The Cantor lab studies the development and function of T-cell subsets. Early studies indicated that the thymus gave rise to two major lineages of T cells that recognized the MHC class II and class I molecules and were equipped to mediate distinct immunological functions before overt encounter with antigen. These experiments are based on the idea that the pattern of proteins expressed on the cell-surface can be used to trace the distinct T-cell lineages that comprise the immune system. This approach was initially used to dissect cell-mediated immunity into its cellular components, to isolate natural killer cells, and more recently, to define regulatory and effector lineages within the CD8+ T-cell subset.
Current studies in the Cantor lab have begun to define regulatory T cell lineages that inhibit the development of autoimmune disease and may regulate anti-viral and anti-tumor immunity. More recent studies have suggested that expression of the Helios transcription factor by Treg ensures a stable inhibitory phenotype and maintenance of self tolerance in the face of inflammatory and infectious challenge. We are currently studying non-classical CD8+ T-cells that recognize viral peptides presented by class Ib MHC molecules, termed MHC-E, in efforts to define their contribution to protective anti-viral and anti-tumor immunity in the face of class Ia MHC immune evasion. Additional studies focus on discovery of genetic and epigenetic targets that control the tumor microenvironment, and the potential contribution of cells of the immune system to Alzheimer's Disease. We believe that increased understanding of these cellular and molecular mechanisms will be essential to craft more effective approaches to vaccine design and immunotherapy.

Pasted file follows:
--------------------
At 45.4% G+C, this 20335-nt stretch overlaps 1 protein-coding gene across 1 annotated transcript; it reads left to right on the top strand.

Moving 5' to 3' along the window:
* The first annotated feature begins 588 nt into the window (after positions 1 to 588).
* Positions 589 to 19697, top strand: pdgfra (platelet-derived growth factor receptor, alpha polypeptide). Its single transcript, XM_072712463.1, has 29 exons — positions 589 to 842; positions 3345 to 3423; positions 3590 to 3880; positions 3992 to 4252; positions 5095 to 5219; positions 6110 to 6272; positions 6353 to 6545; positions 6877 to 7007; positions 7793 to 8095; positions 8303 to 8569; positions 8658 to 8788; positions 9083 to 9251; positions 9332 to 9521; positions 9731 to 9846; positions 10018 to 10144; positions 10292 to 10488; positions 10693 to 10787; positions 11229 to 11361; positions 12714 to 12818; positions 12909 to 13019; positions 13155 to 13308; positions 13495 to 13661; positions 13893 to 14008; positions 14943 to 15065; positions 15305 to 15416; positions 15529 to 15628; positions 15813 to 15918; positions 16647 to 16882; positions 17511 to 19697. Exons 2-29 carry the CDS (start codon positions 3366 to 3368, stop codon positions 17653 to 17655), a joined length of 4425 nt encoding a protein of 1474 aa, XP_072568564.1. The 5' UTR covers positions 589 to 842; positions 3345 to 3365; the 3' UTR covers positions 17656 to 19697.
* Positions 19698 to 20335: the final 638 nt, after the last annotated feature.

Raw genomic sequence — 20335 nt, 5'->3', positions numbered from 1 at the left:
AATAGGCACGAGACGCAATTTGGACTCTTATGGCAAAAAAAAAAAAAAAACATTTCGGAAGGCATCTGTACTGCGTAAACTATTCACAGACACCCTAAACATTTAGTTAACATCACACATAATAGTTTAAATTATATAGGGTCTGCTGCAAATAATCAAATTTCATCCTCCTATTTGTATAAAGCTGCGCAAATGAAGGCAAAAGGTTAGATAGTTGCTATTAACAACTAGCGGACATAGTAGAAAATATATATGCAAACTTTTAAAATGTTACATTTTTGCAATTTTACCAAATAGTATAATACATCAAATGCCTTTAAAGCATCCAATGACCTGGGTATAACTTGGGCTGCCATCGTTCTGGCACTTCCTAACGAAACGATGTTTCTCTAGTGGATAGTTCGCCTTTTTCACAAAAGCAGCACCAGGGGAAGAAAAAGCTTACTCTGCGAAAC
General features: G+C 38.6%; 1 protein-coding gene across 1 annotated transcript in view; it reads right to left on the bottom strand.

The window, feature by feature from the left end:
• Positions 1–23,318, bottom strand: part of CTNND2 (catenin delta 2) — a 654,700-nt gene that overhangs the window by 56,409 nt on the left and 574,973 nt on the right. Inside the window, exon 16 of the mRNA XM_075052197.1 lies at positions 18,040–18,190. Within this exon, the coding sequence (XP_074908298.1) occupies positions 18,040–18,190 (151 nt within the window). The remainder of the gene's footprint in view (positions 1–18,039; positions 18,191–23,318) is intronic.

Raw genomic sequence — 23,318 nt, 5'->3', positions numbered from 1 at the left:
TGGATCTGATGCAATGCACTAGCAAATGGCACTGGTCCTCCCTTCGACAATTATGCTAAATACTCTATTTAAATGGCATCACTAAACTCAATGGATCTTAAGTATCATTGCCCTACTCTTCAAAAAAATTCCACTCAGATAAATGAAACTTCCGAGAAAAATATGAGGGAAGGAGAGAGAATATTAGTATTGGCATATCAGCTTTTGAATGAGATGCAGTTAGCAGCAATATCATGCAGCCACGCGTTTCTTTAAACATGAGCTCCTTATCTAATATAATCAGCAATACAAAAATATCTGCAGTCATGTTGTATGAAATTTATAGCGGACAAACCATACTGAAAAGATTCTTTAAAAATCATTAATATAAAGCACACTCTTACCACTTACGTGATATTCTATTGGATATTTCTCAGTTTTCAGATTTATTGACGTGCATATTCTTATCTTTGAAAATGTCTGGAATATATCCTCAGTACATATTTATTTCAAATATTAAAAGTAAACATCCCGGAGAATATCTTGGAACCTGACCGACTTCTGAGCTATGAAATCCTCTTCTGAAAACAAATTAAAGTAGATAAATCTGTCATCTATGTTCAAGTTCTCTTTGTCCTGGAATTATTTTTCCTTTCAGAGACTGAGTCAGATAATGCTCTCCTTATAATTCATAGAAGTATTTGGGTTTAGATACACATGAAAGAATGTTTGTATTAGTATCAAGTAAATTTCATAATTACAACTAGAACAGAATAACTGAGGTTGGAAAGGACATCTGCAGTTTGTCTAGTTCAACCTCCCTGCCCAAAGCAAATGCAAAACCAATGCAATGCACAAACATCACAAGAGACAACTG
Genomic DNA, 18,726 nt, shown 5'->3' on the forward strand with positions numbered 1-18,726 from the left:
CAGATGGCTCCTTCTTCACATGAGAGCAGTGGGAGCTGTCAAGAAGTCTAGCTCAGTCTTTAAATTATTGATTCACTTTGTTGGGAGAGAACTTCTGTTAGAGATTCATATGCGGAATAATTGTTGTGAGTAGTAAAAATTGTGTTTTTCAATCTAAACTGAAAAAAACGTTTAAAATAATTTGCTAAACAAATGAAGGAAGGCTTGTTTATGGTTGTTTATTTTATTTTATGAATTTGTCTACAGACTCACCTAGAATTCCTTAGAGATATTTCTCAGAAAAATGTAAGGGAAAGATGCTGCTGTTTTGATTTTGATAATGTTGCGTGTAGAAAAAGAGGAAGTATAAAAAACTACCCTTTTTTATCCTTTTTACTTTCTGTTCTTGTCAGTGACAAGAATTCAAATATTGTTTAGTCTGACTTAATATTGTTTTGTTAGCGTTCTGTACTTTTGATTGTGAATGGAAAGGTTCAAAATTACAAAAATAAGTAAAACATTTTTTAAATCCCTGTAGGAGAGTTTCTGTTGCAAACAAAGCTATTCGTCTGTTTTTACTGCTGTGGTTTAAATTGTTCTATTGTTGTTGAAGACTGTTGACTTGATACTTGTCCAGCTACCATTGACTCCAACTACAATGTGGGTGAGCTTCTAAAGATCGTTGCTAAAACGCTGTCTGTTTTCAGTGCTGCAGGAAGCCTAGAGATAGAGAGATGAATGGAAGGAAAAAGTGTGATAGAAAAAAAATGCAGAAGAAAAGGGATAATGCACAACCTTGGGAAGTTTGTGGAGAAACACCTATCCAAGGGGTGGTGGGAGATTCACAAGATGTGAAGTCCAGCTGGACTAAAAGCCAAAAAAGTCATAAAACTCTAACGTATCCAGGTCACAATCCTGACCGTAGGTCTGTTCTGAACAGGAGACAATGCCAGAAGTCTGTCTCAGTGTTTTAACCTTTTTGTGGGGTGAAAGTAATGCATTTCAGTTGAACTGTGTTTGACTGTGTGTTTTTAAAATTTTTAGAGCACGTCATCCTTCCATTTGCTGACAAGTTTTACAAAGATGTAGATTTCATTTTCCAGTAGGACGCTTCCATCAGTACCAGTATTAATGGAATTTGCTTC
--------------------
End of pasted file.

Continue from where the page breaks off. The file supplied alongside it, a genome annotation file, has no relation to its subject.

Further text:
1 Jimmy Fund Way
Smith Bldg., Room 722
Boston, MA 02115